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Short Notes on Fraud Detection Techniques and Anti Money Laundering

This article was published as a part of the Data Science Blogathon.


Fraud is an act of intentional deception or dishonesty perpetrated by one or more individuals, generally for financial gain. In most cases, the company will seek to mitigate the risks by implementing controls. These could be preventative, monitoring, or detection controls. Being able to assess fraud risk provides us with priorities as to where to invest time and resources to have the largest impact in detecting and reducing incidents of fraud.

The fraud analysts are interested in are unexpected or strange items, such as outliers or too many inliers. They target suspicious transactions or transactions that are too typical to be natural. They look at the unusual in relation to the usual.


Fraud Detection Techniques

Z‐Score: The term Z‐score, Z‐values, Z‐ratio, or Z is a statistical measurement of a number in relation to the mean of the group of numbers. It refers to points along the base of the standardized normal curve. The center point of the curve has a Z‐value of 0. Z‐values to the right of 0 are positive and Z‐values to the left are negative values

Fraud Detection Techniques

Relative size factor (RSF) test: The purpose of the RSF test is to identify anomalies where the largest amount for subsets in a given key is outside the norm for those subsets. This test compares the top two amounts for each subset and calculates the RSF for each: RSF = Largest Record in a Subset /
Second Largest Record in a Subset


Fraud Detection Techniques RSF

Same‐same‐same test: The purpose of the same‐same‐same (SSS) test is to identify abnormal duplications as potential indicators of errors or fraud.

Same‐same‐different test: The same-same-different (SSD) test is used to identify records with near-duplicates for fields selected by the auditor. The auditor may select up to eight fields to match and one field that is excluded from the matching. The same‐same‐different test is a powerful test for errors and fraud. This test should be considered for every forensic analytics project. This test always detects errors in accounts payable data and the longer the time period, the higher the chances of SSD detecting errors.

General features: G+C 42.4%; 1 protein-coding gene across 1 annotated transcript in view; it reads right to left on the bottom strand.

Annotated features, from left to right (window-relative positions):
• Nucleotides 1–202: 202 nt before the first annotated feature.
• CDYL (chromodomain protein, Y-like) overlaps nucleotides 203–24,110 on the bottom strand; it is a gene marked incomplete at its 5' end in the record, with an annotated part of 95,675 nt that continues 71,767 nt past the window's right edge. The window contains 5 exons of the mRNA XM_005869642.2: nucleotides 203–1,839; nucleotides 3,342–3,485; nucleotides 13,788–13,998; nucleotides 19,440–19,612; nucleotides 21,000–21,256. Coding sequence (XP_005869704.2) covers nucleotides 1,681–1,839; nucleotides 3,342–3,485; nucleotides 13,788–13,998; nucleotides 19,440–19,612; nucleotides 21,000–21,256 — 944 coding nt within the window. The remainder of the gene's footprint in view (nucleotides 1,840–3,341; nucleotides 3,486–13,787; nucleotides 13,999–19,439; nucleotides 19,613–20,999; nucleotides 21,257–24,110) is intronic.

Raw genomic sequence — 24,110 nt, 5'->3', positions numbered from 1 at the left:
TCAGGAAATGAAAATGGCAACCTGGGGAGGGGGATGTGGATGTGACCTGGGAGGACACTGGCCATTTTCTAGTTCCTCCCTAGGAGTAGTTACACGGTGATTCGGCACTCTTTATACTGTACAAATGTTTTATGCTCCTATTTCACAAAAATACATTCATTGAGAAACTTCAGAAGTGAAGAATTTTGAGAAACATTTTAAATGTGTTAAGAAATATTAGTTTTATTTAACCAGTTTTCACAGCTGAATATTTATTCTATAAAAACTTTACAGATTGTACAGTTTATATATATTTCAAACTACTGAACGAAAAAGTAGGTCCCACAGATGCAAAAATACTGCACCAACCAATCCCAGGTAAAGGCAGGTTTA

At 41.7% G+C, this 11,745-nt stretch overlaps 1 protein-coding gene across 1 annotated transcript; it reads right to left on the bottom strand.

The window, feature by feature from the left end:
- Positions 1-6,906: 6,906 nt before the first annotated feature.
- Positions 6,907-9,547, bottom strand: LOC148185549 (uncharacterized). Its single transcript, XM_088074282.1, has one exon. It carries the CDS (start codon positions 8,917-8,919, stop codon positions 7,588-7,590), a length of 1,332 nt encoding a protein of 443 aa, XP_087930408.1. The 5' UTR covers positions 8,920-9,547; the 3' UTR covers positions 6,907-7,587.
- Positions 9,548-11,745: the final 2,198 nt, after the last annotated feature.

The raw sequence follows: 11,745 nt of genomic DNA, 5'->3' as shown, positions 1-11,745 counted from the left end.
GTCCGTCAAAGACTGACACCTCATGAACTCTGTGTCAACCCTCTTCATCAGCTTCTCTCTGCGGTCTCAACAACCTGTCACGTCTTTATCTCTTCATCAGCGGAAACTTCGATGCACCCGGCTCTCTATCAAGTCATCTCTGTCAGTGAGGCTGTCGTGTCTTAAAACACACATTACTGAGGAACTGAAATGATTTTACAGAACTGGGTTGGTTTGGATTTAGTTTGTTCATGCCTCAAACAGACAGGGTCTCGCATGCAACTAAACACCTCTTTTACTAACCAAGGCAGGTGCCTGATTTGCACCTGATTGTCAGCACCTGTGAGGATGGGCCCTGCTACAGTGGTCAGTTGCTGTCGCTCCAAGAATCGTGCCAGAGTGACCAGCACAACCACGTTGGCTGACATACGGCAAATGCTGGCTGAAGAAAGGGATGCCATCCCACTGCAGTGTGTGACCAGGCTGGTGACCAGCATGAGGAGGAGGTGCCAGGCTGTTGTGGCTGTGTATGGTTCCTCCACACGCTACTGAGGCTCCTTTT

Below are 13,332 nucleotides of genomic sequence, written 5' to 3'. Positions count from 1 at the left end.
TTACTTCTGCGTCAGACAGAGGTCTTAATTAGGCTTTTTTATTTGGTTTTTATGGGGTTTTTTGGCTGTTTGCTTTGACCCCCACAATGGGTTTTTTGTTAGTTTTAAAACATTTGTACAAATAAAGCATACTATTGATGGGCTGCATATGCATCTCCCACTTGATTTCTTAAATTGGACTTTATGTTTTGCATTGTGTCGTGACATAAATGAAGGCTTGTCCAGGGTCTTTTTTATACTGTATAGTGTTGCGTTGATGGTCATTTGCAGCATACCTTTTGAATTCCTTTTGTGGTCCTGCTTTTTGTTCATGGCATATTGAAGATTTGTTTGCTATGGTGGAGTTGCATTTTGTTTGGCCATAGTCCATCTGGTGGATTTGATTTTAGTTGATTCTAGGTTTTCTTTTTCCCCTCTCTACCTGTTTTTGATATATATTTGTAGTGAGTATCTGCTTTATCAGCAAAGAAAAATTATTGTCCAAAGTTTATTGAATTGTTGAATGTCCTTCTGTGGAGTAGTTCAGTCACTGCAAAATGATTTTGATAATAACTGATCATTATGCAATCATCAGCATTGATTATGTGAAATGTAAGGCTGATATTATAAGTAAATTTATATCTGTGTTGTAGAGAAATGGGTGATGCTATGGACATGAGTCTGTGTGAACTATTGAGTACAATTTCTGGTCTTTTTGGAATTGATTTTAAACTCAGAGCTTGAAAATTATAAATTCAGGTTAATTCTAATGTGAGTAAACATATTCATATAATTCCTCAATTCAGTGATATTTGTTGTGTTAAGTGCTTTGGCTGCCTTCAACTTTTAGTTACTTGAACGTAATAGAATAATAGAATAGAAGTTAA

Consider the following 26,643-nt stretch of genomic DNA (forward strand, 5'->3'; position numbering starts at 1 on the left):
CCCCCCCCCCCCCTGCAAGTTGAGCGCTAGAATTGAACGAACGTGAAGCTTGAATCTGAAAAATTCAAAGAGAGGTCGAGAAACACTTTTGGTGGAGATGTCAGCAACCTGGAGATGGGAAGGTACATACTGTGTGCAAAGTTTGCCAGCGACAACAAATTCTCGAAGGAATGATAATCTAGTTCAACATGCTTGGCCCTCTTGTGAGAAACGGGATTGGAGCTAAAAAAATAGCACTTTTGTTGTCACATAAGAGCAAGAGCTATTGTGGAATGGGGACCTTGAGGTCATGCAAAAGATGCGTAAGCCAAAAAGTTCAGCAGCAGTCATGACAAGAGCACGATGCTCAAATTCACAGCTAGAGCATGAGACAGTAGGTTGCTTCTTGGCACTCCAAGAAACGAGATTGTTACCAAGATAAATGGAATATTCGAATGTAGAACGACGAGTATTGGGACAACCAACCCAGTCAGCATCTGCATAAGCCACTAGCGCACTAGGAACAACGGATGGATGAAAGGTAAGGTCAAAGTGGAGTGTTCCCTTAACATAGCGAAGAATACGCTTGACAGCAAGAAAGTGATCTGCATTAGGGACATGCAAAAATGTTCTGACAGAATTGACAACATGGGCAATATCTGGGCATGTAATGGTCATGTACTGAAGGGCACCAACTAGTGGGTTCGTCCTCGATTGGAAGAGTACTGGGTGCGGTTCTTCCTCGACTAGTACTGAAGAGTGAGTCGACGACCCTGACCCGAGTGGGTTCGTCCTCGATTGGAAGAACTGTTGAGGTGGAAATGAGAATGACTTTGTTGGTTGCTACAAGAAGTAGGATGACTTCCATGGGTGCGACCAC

Even amounts: Even or rounded‐dollar amounts do not normally occur at high‐frequency rates. Therefore numbers that are rounded to tens, hundreds, and thousands may be considered anomalies and some attention should be given to them.

Benford’s Law: Benford’s Law tests are the first digit, first two digits, first three digits, and second digit tests. Advanced Benford’s Law tests are summation and second order. Benford’s analysis, when used correctly, is a powerful tool for identifying suspect accounts or amounts for further analysis. Benford’s analysis is a tool to complement additional tests/tools.

Fraud Detection Techniques benford's law

Number duplication test: The NDT can output specific numbers that caused the spikes in the first-order tests (the first two digits test is one example) and the summation test, which is an advanced Benford’s Law test.

GEL‐1 AND GEL‐2: GEL is short for the gestalt element link. GEL is a structure, configuration, or pattern of physical, biological, or psychological phenomena so integrated as to constitute a functional unit with properties not derivable by summation of its parts. The purpose of the GEL tests (GEL‐1 and GEL‐2) is to detect the relationship or link within the data file as potential indicators of fraud.

Fraud Detection Techniques GEL 1


The Money‐Laundering Process

When money is obtained from various illegal activities such as corruption, bribery, tax evasion, drugs, where the criminal does not want the authorities to know the source of the income, they engage in money laundering. Money laundering disguises the illegal origin and legitimizes the funds so they can be openly used.

The Money‐Laundering Process

The Placement Stage: The objective is to place the cash into foreign or domestic bank accounts without raising red flags. To make the dirty money appear to be clean, deposits are made into domestic banks by splitting the large amount into smaller amounts and making multiple deposits below reporting limits to avoid detection.

The Layering Stage: The layering stage is the most complex of all the stages; this is where the origin of the money is being made difficult to trace. A number of transactions or layers need to be put between the original sources of the funds before they are brought back into the legal economy.

The Integration Stage: In the integration stage, the money enters back into the legitimate economy where it appears to have come from legal and normal transactions. Depending on the layering stage, the return may appear to come from a sale of assets such as real estate.

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